When I look back, I see a long string of wrecked relationships. Yes, I have been lucky to have had splendid and happy relationships, but what seem to stand out are the many that ended, either with a bang or with a whimper.
Yet you would be wrong to think of me as exceptionally hard-hearted, for I cannot recall an instance when I ended a relationship. Either someone else did, or the relationship died on the vine. The question of who ended a relationship is usually a red herring. Often one backs out of it in the uneasy realization that it has lost its joie de vivre, even if the other hasn’t yet woken up to the reality.
The sad reality is that most relationships, just like most friendships, run of out of steam in a while. It is just a question of time. It is a cruel thing to say. Many will protest, recalling the time a friend or a lover abandoned them, and they angrily attributed it to an ignominious reason. Often the anger, coupled with humiliation, prevents them seeing that the link had, much earlier, begun to lose its shine.
Others will recall relationships that have lasted a lifetime. Alas, length and apparent durability often mean very little. We well know that people outside of a relationship can really know nothing of its quality. Relationships that we see at close distance, like our parents and close relations and friends, might give the illusion that we are sure of their quality or even of their sincerity. Such impressions are particularly misleading, for we have an emotional stake in believing those relationships were ideal, if not perfect.
It is a sad but safe guess that only a small number of relations are fully satisfying and continue to be so. Their continuity proves little. People continue in a relation for a vast variety of reasons, some exalted, some less so. Some continue from a sense of loyalty. A woman may not leave her lover because he is suddenly disabled; a husband decides not to abandon his grievously ill wife. Some continue in a dismal, even abusive, relationship because of religious or family reasons. Others stay on for their young children. A vast number continue in relationships that mean little to them simply because the alternative is inconvenient, impractical, fearsome or simply economically impossible. After persisting in a liaison for twenty years where does a middle-aged woman, without an attractive career or independent resources, go, especially if she has children? An aging man would rather adhere to his cozy habits than set out on a quest for a more meaningful relationship.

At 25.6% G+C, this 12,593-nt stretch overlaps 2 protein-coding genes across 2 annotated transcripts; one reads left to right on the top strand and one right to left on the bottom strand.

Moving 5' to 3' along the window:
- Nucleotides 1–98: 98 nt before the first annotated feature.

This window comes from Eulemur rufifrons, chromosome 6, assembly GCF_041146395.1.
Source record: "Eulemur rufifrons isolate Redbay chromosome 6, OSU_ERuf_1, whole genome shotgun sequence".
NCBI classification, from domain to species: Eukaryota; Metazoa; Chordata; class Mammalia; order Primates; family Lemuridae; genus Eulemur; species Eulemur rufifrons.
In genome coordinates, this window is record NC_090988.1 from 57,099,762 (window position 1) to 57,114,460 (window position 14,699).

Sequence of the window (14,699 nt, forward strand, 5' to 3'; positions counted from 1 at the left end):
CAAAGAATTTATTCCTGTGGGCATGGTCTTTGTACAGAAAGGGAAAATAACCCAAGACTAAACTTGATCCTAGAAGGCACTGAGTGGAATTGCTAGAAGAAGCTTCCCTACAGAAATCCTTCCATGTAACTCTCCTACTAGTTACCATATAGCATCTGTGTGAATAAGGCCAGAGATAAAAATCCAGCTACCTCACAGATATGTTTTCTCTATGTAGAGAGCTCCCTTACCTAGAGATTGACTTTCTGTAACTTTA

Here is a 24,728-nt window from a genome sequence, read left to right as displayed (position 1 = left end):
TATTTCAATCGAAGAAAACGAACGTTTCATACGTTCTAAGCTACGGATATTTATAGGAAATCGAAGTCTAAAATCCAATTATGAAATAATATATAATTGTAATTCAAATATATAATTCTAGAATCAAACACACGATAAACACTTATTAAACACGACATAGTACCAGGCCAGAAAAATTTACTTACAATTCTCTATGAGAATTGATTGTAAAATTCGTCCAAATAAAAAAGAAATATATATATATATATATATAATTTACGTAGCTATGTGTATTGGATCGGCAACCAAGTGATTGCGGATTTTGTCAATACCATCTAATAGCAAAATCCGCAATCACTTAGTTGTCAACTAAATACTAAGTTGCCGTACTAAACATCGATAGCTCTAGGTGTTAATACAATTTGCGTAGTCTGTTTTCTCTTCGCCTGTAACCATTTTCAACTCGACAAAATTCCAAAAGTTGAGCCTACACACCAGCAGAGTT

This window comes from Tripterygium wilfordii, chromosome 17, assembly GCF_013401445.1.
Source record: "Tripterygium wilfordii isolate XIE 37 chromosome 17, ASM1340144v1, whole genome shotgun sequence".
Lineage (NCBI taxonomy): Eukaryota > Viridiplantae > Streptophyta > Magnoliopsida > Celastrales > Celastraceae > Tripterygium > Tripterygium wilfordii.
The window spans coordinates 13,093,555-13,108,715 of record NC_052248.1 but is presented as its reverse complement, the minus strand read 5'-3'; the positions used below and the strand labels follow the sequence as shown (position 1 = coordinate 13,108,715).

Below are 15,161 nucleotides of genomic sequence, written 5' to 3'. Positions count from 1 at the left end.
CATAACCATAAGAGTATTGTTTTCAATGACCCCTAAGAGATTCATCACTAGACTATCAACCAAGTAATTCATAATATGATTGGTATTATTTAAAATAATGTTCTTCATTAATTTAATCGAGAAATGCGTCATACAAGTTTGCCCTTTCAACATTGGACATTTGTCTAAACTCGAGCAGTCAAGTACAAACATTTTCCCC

These are not reasons for frivolously ending a relationship, but to take note that relations do sunder, often, for good reason. When they do, it causes immeasurable pain. I know it well. It is an agony that nothing extinguishes, and few things extenuate. Even if I were to walk away from a relationship, I would sense a void for months and nurture a nostalgia for years. It is an ache that endures, a scar that forever welts the heart’s hinterland.
The truth is if anyone has entered my world, it was for a reason. Long after she has left, her footprint remains, cast as in concrete. No storm, no rain, not even the brightest spring to come can erase that print. Like Omar Khayyam’s moving finger, my life moves on, but the timeworn texts remain, however yellow they become, however faint the print.
I sometimes wonder what those old pages of my scroll mean. Are there embers of the old flame that could reignite in a flash? A thousand stories, a million lyrics have sprung on the theme, but I really don’t know the answer. The heart that pulsed then, pulses still, and will perhaps beat faster again to hear your voice, sensing the music that once convulsed my life. Maybe the glow of the past sunset will still redden our firmament.
But, who knows, maybe we will look at each other, as strangers on an unfamiliar planet, take uneasy measure of each other, find a familiar resonance in a glance or a gesture, then feel overwhelmed by the unfamiliarity of the newness, the strangeness, the dismaying, disheartening changes, and, with a polite word or smile, go our separate ways, reconciled to the absoluteness of our loss and the comforting melody of our souvenirs.